Diving head first into Japanese public transportation

confusing mapEach major station usually has an obscene number of tracks for an even more offensive number of transfers to different lines.It’s similar to Grand Central station, but less tracks. Imagine my trouble when I ran into 4 Grand Central-sized stations for transfers just trying to get to the Aquarium in Osakako from my apartment in the Osaka University International House.Now one might say that Manhattan’s subway transportation system is confusing, which it can be during the weekends (with the awful “no downtown 6 trains anywhere” or something of that sort), but at least it’s $2 flat rate following simple colored circles to get from one stop to another.You can pretty much just trace your finger on that one MTA map to get from, let’s say, Flushing to Museum of Natural History.If memory serves me correctly, that’s 7 to 42nd and transfer to 6 uptown to 86th or something.It follows a sociofugal, fairly simple grid, uptown/downtown system.In contrast, my commute took about 2 hours with some time getting lost and trying to figure out how much money I had to pay for the different distances.I’ll number it:

  1. Osaka Monorail – Shibahara Station to Kadomashi (end of line) – 510 yen
  2. Transfer to Keihan train line – Kadomashi to Kyobasi – 230 yen
  3. Transfer to Osaka Loop line – Kyobashi to Morinomiya – 120 yen
  4. Transfer to Chuo subway line – Morinomiya to Osakako – 270 yen

To complicate things more, each line has similar uptown/downtown directions, except now I have to memorize double the number of random Japanese names to recognize the direction.Oh and don’t rush it, because you might get on one of the 4 types of express trains that stops on the same track.Now one might ask, why don’t you just follow the map, like many of the locals would to make sure they’re going the right way?One reason is the chicken scratch that I can’t tell apart from kee-kee-kah-kah and gobbildy-gook.The next is the fact that each line has a different map.They tried fitting all of the trains on a single map, but it hurts my eyes and it’s just too damn confusing.So now I have 5 maps scribbled with English phonetics packed nicely in my bag for Osaka.There will probably be 5 more maps for every city I plan to visit.If I come back with a bad shoulder, the maps are to blame.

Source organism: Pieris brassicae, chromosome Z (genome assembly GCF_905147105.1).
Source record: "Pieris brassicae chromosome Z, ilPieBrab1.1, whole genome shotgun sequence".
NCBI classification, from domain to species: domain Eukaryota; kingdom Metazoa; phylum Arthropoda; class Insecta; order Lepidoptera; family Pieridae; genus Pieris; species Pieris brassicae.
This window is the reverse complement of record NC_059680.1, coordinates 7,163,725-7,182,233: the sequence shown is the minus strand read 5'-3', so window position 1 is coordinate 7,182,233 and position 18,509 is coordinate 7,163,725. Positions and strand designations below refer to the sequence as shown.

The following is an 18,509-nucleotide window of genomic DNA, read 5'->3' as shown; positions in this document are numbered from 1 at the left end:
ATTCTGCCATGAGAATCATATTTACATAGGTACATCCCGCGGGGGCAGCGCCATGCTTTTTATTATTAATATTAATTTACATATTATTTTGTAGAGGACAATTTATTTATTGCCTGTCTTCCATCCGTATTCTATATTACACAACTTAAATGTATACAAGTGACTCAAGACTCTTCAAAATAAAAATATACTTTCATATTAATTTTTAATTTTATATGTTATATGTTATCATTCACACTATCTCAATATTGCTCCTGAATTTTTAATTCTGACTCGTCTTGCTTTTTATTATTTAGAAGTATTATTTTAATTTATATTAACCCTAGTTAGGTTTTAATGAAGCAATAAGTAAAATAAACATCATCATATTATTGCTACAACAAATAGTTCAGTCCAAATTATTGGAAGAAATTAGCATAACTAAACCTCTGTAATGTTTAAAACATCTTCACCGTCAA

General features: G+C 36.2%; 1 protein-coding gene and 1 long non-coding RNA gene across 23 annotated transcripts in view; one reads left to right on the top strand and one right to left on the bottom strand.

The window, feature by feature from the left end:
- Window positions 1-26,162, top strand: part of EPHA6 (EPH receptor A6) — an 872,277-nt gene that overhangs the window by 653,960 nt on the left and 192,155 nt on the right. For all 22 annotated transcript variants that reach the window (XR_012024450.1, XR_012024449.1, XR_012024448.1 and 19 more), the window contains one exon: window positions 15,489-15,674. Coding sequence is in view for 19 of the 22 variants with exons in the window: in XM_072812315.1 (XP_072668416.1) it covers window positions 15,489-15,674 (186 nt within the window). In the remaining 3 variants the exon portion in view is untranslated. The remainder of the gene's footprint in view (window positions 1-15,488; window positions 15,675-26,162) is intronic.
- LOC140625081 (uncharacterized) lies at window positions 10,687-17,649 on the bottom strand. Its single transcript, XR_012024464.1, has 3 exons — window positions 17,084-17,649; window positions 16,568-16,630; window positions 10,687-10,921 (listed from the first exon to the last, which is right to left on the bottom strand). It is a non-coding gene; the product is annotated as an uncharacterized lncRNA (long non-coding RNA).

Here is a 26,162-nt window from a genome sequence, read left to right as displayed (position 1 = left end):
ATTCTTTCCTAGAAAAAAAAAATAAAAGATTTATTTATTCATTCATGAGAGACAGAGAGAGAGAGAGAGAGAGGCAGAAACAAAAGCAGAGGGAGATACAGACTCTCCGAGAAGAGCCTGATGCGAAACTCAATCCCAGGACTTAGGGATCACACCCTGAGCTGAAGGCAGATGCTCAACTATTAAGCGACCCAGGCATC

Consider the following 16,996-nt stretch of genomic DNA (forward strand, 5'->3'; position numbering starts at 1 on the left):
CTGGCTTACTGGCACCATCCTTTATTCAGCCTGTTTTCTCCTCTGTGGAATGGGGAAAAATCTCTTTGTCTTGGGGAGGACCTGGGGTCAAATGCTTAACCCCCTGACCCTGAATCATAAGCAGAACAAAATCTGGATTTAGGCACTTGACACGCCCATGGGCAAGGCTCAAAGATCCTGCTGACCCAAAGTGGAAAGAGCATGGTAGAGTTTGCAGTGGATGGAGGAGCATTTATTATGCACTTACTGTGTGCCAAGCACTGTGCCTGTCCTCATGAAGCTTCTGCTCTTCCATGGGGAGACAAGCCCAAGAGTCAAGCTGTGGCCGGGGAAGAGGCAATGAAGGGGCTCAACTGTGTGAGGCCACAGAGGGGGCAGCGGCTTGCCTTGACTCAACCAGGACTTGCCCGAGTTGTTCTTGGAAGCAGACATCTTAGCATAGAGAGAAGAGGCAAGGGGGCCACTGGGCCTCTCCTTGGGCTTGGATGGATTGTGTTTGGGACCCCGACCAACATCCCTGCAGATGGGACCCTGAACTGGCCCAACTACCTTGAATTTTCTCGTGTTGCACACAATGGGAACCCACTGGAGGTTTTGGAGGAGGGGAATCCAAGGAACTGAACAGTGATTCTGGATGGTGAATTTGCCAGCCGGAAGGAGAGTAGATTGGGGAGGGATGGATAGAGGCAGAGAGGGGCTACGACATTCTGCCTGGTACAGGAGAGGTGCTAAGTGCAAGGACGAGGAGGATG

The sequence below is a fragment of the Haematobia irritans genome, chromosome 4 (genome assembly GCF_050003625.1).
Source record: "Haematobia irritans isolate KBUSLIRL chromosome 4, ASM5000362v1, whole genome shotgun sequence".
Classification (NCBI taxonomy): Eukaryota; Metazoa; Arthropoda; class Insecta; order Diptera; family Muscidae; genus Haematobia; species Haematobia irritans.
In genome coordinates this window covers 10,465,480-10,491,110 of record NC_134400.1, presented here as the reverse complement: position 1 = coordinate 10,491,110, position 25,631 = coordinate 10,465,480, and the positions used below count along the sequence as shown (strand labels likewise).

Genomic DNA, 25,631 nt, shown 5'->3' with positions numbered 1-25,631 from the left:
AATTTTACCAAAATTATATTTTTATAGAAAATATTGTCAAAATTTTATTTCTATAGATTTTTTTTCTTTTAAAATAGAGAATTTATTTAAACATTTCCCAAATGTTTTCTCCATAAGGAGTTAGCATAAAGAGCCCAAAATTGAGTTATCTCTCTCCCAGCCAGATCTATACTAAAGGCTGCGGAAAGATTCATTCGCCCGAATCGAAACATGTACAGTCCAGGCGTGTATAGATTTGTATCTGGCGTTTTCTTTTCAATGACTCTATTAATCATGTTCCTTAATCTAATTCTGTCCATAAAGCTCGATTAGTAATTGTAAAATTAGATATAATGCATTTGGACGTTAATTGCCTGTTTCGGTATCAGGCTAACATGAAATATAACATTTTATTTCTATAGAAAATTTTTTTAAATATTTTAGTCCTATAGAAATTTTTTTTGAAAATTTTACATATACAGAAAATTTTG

Although not everything from this train experience was a nightmare.I have to admit that I had gotten lost quite a few times, but I resorted to my secret of weapon of looking like a tourist and asking for directions with my broken Japanese.Switching between maps and then trying to connect dots is an annoyance, but completely doable.If there are troubles with reading the map, you could just go to the help window next to all ticket counters and ask “<station> wa ikura des ka?” and you’ll just get the price of the ticket to buy at the little ticket booths.Keep in mind that you will still need to know which track to get on after buying the ticket, but you could ask a random person “<station>? ::confused tourist look while pointing at a random train::”They will either nod or say a track number (usually in English).

Transportation is considerably expensive, but quite reasonable if you find a hostel or hotel close to the action (main attractions).I don’t expect anyone to spend more than $10 one-way to anywhere within the city bounds.Each train or subway line charges different amounts for the approximate distances you travel, but since these rates vary so much, the companies can just charge whatever based on speed and maybe train maintenance costs?

The stations are very clean, despite the lack of garbage receptacles.I might just be spoiled by NYC and the garbage can on every street corner.It’s interesting to note that NYC, with all those trash bins, is still so dirty.I mean, c’mon, walk a few more steps to get it into the plastic bag.It must be the mentality.Every store would be a thief’s dream.There is hardly any security and everything is just based on that trust.Even the supermarkets don’t really have barcodes or surveillance cameras anywhere.They don’t even put up fake scanners at the door to show some effort.There is just so much trust between the stores and the people.Maybe it’s the pride in the job that makes each individual to avoid the lie, cheat, and steal endless possibilities.That honor is a result of this culture’s discipline, and I have no other criticisms.I respect the society’s relationship and friendly nature.

Even the tight jeans, bleached hair, random shards of metal wearing generation answers questions with a smile and tries very hard to communicate.They always bow after everything as if they are apologizing for not accommodating me, when I am clearly the one who should be embarrassed for not speaking their language in their country.It would be as if I apologized to a German-speaking person who asked me for directions if I could only answer with pointing.I don’t think the thought of apologizing for me not being able to speak German would come to mind.If anything, I’d be angry that this arrogant guy came to America without learning at least some English.

Us Americans are such arrogant pricks.We have so much to learn from other countries regarding courtesy, etiquette, and manners.It doesn’t really make sense where all those friendly faces went in the past 200 years.We’re essentially built as a melting pot of cultures.You can’t tell me we just got the angry attitudes out of all of them and left out most of the nicer traditions.(I’ll avoid insulting Italian, British, Chinese, and Indian stereotypes in this blog – stated because I could have had it as a nice follow up supporting sentence.)It’s hard to imagine that type of community from the majority of the people living in the city.

Oh well.I’m so glad we rule the world.Haha.

~See Lemons Lost in Transportation